Not that long ago, I was browsing through the trade show at the United Astrology Congress. What first caught my eye were the earrings. I don't wear earrings, but then there are many more women than men in astrology and they apparently like these ear ornaments. (Personally, I find earrings more appealing than the nose rings, lip rings, or eyebrow rings sported by Genexers, but maybe that's just because I'm a Boomer.) There were earrings available for each of the signs, though you'd think that only the double signs Gemini, Sagittarius and Pisces should be represented by this product. Then I found astrological amulets (in a choice of signs or planets). Both the earrings and the amulets seemed to be mass produced. I won't detail the related products I found, but suffice it to say that I also saw a hell of a lot of angels at these tables. I guess the idea is, if you identify with as_trology then you need some astrological jewelry.
Next, I checked out the bookstore, and I couldn't believe the number of astrology books in print. There were hardcover, softcover and spiral bound books, coffee table books, date books, calendars, and card decks. There were books on every conceivable (and some absolutely incredible) aspect of astrology. People who want to be astrologers know that you have to publish a book to get some credibility. You also have to have a special niche. That's how you can market yourself. You can't just "be" an astrologer. I saw my own books at the tables and was secretly hoping that people would buy a lot of them. I need the money and I need people to be interested in my subject so they will want to attend my lectures so that the people running the conference will want to ask me back to speak at the next conference so I can promote myself some more.... It goes something like that. It's a survival strategy in a world ruled by marketing, and not necessarily competence.
After doing the bookstore, I checked out the computer booths. There seemed to be enough astrology software available to inspire the formation of an astrology chapter of the Lead Pencil Club. I moved on to a booth that was selling personalized horoscopes on mugs. Next to this booth was one that was selling custom-made astrological artwork based on your chart. Next to this was Jerry Markoe's Astro-Music booth. He writes music based on your chart. He once told me his secret method of translating natal planetary positions to the musical scale while we were at adjacent urinals in a restroom at the Chicago Marriot. Check out his excellent New Age tapes that don't have anything to do with astrology. Next to Jerry's booth was a guy selling T-shirts with custom horoscopes painted on them. Next to him was a couple who were selling astrological tatoos. They each had the appropriate planetary tatoo on the appropriate part of their anatomy -- or so they said. Next to them was a woman with a scarf on her head who was doing Tarot readings. Her daughter was there, too, doing crystal ball readings. She reminded me of the woman on the ad for the 900 astrology phone line. Maybe she was the one. I was beginning to wonder what was going on here and I left the trade show, trying to recall whatever happened to Astro-Dice.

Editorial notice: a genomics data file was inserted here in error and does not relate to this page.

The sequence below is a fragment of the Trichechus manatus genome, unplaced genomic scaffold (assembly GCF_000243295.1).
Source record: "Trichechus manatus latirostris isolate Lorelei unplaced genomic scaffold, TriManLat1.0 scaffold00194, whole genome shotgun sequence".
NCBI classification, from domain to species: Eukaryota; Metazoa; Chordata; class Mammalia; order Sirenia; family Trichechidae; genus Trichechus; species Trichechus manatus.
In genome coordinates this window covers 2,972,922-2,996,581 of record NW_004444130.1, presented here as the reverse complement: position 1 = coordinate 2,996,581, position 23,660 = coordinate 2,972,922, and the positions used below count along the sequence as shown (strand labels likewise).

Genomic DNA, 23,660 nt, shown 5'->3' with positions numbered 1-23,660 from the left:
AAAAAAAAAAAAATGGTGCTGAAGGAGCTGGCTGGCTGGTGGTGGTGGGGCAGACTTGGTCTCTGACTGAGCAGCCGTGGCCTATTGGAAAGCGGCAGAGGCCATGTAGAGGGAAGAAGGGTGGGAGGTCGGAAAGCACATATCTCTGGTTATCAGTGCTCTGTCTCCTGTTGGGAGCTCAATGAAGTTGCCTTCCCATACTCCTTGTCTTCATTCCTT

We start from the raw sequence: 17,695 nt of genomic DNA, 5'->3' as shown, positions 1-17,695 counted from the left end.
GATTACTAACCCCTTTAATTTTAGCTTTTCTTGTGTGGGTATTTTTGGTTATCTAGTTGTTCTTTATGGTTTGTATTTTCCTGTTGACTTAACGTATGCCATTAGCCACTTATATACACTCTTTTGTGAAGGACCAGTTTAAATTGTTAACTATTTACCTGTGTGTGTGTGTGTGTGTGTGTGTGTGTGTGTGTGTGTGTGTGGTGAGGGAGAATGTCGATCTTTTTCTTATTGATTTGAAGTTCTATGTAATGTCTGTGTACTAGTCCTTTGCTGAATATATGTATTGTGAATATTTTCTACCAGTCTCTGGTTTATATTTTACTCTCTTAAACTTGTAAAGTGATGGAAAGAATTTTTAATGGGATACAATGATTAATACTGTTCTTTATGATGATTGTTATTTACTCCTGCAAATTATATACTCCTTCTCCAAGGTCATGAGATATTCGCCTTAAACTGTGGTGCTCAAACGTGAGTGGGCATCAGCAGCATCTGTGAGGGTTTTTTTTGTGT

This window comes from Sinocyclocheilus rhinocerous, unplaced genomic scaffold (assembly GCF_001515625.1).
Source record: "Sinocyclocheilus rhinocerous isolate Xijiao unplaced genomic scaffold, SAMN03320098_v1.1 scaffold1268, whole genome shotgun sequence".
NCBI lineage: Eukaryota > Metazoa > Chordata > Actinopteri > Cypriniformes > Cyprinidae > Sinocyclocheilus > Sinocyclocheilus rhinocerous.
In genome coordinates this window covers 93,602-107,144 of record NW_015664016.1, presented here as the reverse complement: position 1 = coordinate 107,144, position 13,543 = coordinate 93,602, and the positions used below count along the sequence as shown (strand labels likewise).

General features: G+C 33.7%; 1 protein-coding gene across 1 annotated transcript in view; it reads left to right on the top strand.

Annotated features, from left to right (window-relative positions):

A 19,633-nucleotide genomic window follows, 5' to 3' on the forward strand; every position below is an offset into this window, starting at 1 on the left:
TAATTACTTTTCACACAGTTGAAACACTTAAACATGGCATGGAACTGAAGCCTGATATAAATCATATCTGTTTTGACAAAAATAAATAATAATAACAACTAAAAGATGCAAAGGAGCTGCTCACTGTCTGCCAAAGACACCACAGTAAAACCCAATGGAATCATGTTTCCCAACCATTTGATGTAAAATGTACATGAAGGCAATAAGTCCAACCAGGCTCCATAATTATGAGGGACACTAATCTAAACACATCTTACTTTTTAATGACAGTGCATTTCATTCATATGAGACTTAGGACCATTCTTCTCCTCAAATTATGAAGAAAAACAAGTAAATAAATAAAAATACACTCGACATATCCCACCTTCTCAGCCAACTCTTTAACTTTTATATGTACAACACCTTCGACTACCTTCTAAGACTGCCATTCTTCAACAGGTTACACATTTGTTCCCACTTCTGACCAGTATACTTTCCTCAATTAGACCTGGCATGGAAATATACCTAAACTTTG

Back out in the hotel lobby, I ran into medieval astrology specialist Bob Zoller who was passing out some flyers. He was selling a number of his alchemical preparations under the trade name "Brother Billy Bob." His "Power Doctor Catalog of Hoodoo, Pow-wow and Hexerei Charms and Necessaries" was by far the most interesting collection of products I'd seen all day. I was intrigued by #14, the "Magical Bird Catching Charm," which was said to "enable you to fascinate birds so you can take them by hand." Also, the "Universal Paranormal Panacea Pills of Paracelsus" caught my eye. The description said the "Frater Robertus has labored long in the laboratory to perfect this very special product which is reputed to give long life, robust vitality, increased sexual force, and heal all diseases unless frustrate by black magical attack." The price was $15 for a bottle of 50 pills. You can get a copy of his catalog for $1.00 from P.O. Box 1414, New York NY 10009.
Still in the lobby, I noticed that a number of astrologers who were speakers at the conference, were holding conversation with attendees. More than a few were clearly engaged in something more than casual interaction, and I noticed that three male speakers were discretely leading attractive female attendees toward the elevators. Sales, no doubt.
At one end of the hotel lobby, I noticed a necessity-and-souvenir shop, the kind you find in most hotels. I walked in with the intent of buying a newspaper, but was quickly distracted by the displays of T-shirts, mugs, and other items that had the name of the city imprinted on them. I turned a corner and found that, apparently, someone in the hotel management had the foresight to arrange for this little shop to also stock a complete line of astrological souvenirs. There were the usual T-shirts, but there were also astrological ashtrays. I bought a Scorpio ashtray which was clearly overpriced, but I thought, "how appropriate." I also bought a Gemini key ring and a Cancer pot holder. Although it would have been more appropo to get the Aries baseball cap, I bought the Saturn cap because I have Saturn rising and, according to the philosophy of astrological marketing, I must identify with this planet or die. I almost bought a Virgo towel, but couldn't quite justify the expense. How practical of me.